257 configuration) re-uses the cached certificate instead of invoking the
   258 solver.  An empty string disables caching certificates.
   259 
   260 The filename should be given as an explicit path.  It is good
   261 practice to use the name of the current theory (with ending
   262 @{text ".certs"} instead of @{text ".thy"}) as the certificates file.
   263 *}
   264 
   265 declare [[ smt_certificates = "" ]]
   266 
   267 text {*
   268 The option @{text smt_fixed} controls whether only stored
   269 certificates are should be used or invocation of an SMT solver is
   270 allowed.  When set to @{text true}, no SMT solver will ever be
   271 invoked and only the existing certificates found in the configured
   272 cache are used;  when set to @{text false} and there is no cached
   273 certificate for some proposition, then the configured SMT solver is
   274 invoked.
   275 *}
   276 
   277 declare [[ smt_fixed = false ]]
   278 
   279 
   280 
   281 subsection {* Tracing *}
   282 
   283 text {*
   284 The SMT method, when applied, traces important information.  To
   285 make it entirely silent, set the following option to @{text false}.
   286 *}
   287 
   288 declare [[ smt_verbose = true ]]
   289 
   290 text {*
   291 For tracing the generated problem file given to the SMT solver as
   292 well as the returned result of the solver, the option
   293 @{text smt_trace} should be set to @{text true}.
   294 *}
   295 
   296 declare [[ smt_trace = false ]]
   297 
   298 text {*
   299 From the set of assumptions given to the SMT solver, those assumptions
   300 used in the proof are traced when the following option is set to
   301 @{term true}.  This only works for Z3 when it runs in non-oracle mode
   302 (see options @{text smt_solver} and @{text smt_oracle} above).
   303 *}
   304 
   305 declare [[ smt_trace_used_facts = false ]]
   306 
   307 
   308 
   309 subsection {* Schematic rules for Z3 proof reconstruction *}
   310 
   311 text {*
   312 Several prof rules of Z3 are not very well documented.  There are two
   313 lemma groups which can turn failing Z3 proof reconstruction attempts
   314 into succeeding ones: the facts in @{text z3_rule} are tried prior to
   315 any implemented reconstruction procedure for all uncertain Z3 proof
   316 rules;  the facts in @{text z3_simp} are only fed to invocations of
   317 the simplifier when reconstructing theory-specific proof steps.
   318 *}
   319 
   320 lemmas [z3_rule] =
   321   refl eq_commute conj_commute disj_commute simp_thms nnf_simps
   322   ring_distribs field_simps times_divide_eq_right times_divide_eq_left
   323   if_True if_False not_not
   324 
   325 lemma [z3_rule]:
   326   "(P \<longrightarrow> Q) = (Q \<or> \<not>P)"
   327   "(\<not>P \<longrightarrow> Q) = (P \<or> Q)"
   328   "(\<not>P \<longrightarrow> Q) = (Q \<or> P)"
   329   by auto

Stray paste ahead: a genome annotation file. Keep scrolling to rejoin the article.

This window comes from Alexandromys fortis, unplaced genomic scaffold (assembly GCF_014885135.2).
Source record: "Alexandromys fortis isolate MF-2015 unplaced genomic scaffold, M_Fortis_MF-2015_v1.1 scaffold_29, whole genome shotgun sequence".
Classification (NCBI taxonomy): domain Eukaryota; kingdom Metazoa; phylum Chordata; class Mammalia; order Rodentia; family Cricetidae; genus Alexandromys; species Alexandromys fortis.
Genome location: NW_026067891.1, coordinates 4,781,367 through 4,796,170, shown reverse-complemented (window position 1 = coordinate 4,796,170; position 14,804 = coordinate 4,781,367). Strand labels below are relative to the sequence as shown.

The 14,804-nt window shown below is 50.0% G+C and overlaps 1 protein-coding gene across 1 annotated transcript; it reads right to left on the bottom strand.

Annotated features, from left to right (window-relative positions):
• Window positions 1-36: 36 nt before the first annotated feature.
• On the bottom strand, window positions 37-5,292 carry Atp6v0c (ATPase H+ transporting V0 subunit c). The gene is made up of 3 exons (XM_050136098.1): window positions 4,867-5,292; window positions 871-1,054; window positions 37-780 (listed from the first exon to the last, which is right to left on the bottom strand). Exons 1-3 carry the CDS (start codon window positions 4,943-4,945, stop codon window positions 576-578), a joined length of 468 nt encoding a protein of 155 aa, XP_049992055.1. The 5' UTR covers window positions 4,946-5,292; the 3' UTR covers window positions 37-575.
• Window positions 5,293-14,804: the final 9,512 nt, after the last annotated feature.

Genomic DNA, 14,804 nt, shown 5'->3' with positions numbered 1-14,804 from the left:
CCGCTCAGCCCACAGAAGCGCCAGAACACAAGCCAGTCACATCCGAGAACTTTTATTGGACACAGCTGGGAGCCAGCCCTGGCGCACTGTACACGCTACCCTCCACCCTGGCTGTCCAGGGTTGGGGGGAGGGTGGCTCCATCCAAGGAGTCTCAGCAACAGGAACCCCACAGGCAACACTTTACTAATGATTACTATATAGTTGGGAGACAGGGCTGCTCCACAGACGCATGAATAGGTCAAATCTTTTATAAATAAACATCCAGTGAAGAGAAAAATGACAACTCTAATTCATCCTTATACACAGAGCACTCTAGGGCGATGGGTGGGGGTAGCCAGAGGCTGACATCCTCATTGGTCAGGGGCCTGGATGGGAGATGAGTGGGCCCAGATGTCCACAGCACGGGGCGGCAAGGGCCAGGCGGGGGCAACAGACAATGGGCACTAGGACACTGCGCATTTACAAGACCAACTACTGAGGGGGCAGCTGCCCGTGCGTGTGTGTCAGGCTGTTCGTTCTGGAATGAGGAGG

330 
   331 lemma [z3_rule]:
   332   "((P = Q) \<longrightarrow> R) = (R | (Q = (\<not>P)))"
   333   by auto
   334 
   335 lemma [z3_rule]:
   336   "((\<not>P) = P) = False"
   337   "(P = (\<not>P)) = False"
   338   "(P \<noteq> Q) = (Q = (\<not>P))"
   339   "(P = Q) = ((\<not>P \<or> Q) \<and> (P \<or> \<not>Q))"
   340   "(P \<noteq> Q) = ((\<not>P \<or> \<not>Q) \<and> (P \<or> Q))"
   341   by auto
   342 
   343 lemma [z3_rule]:
   344   "(if P then P else \<not>P) = True"
   345   "(if \<not>P then \<not>P else P) = True"
   346   "(if P then True else False) = P"
   347   "(if P then False else True) = (\<not>P)"
   348   "(if \<not>P then x else y) = (if P then y else x)"
   349   "f (if P then x else y) = (if P then f x else f y)"
   350   by auto
   351 
   352 lemma [z3_rule]:
   353   "P = Q \<or> P \<or> Q"
   354   "P = Q \<or> \<not>P \<or> \<not>Q"
   355   "(\<not>P) = Q \<or> \<not>P \<or> Q"
   356   "(\<not>P) = Q \<or> P \<or> \<not>Q"
   357   "P = (\<not>Q) \<or> \<not>P \<or> Q"
   358   "P = (\<not>Q) \<or> P \<or> \<not>Q"
   359   "P \<noteq> Q \<or> P \<or> \<not>Q"
   360   "P \<noteq> Q \<or> \<not>P \<or> Q"
   361   "P \<noteq> (\<not>Q) \<or> P \<or> Q"
   362   "(\<not>P) \<noteq> Q \<or> P \<or> Q"
   363   "P \<or> Q \<or> P \<noteq> (\<not>Q)"
   364   "P \<or> Q \<or> (\<not>P) \<noteq> Q"
   365   "P \<or> \<not>Q \<or> P \<noteq> Q"
   366   "\<not>P \<or> Q \<or> P \<noteq> Q"
   367   by auto
   368 
   369 lemma [z3_rule]:
   370   "0 + (x::int) = x"
   371   "x + 0 = x"
   372   "0 * x = 0"
   373   "1 * x = x"
   374   "x + y = y + x"
   375   by auto
   376 
   377 
   378 
   379 hide_type (open) pattern
   380 hide_const Pattern fun_app term_true term_false z3div z3mod
   381 hide_const (open) trigger pat nopat weight
   382 
   383 
   384 
   385 subsection {* Selectors for datatypes *}
   386 
   387 setup {* Datatype_Selectors.setup *}
   388 
   389 declare [[ selector Pair 1 = fst, selector Pair 2 = snd ]]
   390 declare [[ selector Cons 1 = hd, selector Cons 2 = tl ]]
   391 
   392 end